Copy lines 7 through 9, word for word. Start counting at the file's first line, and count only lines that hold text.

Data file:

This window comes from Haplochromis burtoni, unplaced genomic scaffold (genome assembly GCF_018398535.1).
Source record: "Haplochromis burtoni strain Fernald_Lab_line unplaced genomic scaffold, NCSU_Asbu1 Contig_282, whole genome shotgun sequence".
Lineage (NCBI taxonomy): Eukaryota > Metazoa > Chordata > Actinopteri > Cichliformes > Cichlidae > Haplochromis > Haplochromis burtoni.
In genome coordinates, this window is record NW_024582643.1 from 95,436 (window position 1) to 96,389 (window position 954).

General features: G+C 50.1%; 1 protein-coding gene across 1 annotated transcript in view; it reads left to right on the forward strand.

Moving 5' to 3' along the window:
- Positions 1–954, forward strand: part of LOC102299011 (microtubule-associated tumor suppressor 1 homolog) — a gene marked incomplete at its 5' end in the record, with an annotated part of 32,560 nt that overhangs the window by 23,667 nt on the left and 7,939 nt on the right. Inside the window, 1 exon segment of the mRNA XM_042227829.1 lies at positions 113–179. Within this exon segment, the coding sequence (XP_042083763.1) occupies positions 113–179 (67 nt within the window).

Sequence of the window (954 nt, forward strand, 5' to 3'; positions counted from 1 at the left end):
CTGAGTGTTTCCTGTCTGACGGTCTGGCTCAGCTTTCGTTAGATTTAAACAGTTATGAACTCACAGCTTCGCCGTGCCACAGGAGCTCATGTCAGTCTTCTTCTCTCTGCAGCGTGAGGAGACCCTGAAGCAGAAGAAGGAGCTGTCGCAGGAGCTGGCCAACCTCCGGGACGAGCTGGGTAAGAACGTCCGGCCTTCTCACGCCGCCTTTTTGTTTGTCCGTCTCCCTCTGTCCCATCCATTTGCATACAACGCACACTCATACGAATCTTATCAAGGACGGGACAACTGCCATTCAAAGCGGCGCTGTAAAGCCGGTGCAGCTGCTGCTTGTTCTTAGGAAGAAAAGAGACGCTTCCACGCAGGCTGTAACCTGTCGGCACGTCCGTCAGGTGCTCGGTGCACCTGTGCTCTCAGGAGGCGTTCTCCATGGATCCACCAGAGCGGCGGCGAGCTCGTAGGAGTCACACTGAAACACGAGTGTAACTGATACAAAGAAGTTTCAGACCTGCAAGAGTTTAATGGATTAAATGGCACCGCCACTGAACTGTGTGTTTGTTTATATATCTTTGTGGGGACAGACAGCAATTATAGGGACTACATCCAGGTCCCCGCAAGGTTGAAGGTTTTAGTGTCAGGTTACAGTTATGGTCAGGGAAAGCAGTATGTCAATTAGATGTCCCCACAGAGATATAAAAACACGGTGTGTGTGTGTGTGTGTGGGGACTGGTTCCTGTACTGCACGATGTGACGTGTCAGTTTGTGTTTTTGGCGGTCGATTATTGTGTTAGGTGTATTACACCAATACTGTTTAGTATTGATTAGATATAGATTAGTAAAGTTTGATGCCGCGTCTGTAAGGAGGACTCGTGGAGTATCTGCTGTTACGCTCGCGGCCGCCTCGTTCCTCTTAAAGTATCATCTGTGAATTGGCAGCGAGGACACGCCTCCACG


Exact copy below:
- Positions 1–954, forward strand: part of LOC102299011 (microtubule-associated tumor suppressor 1 homolog) — a gene marked incomplete at its 5' end in the record, with an annotated part of 32,560 nt that overhangs the window by 23,667 nt on the left and 7,939 nt on the right. Inside the window, 1 exon segment of the mRNA XM_042227829.1 lies at positions 113–179. Within this exon segment, the coding sequence (XP_042083763.1) occupies positions 113–179 (67 nt within the window).

Sequence of the window (954 nt, forward strand, 5' to 3'; positions counted from 1 at the left end):
CTGAGTGTTTCCTGTCTGACGGTCTGGCTCAGCTTTCGTTAGATTTAAACAGTTATGAACTCACAGCTTCGCCGTGCCACAGGAGCTCATGTCAGTCTTCTTCTCTCTGCAGCGTGAGGAGACCCTGAAGCAGAAGAAGGAGCTGTCGCAGGAGCTGGCCAACCTCCGGGACGAGCTGGGTAAGAACGTCCGGCCTTCTCACGCCGCCTTTTTGTTTGTCCGTCTCCCTCTGTCCCATCCATTTGCATACAACGCACACTCATACGAATCTTATCAAGGACGGGACAACTGCCATTCAAAGCGGCGCTGTAAAGCCGGTGCAGCTGCTGCTTGTTCTTAGGAAGAAAAGAGACGCTTCCACGCAGGCTGTAACCTGTCGGCACGTCCGTCAGGTGCTCGGTGCACCTGTGCTCTCAGGAGGCGTTCTCCATGGATCCACCAGAGCGGCGGCGAGCTCGTAGGAGTCACACTGAAACACGAGTGTAACTGATACAAAGAAGTTTCAGACCTGCAAGAGTTTAATGGATTAAATGGCACCGCCACTGAACTGTGTGTTTGTTTATATATCTTTGTGGGGACAGACAGCAATTATAGGGACTACATCCAGGTCCCCGCAAGGTTGAAGGTTTTAGTGTCAGGTTACAGTTATGGTCAGGGAAAGCAGTATGTCAATTAGATGTCCCCACAGAGATATAAAAACACGGTGTGTGTGTGTGTGTGTGGGGACTGGTTCCTGTACTGCACGATGTGACGTGTCAGTTTGTGTTTTTGGCGGTCGATTATTGTGTTAGGTGTATTACACCAATACTGTTTAGTATTGATTAGATATAGATTAGTAAAGTTTGATGCCGCGTCTGTAAGGAGGACTCGTGGAGTATCTGCTGTTACGCTCGCGGCCGCCTCGTTCCTCTTAAAGTATCATCTGTGAATTGGCAGCGAGGACACGCCTCCACG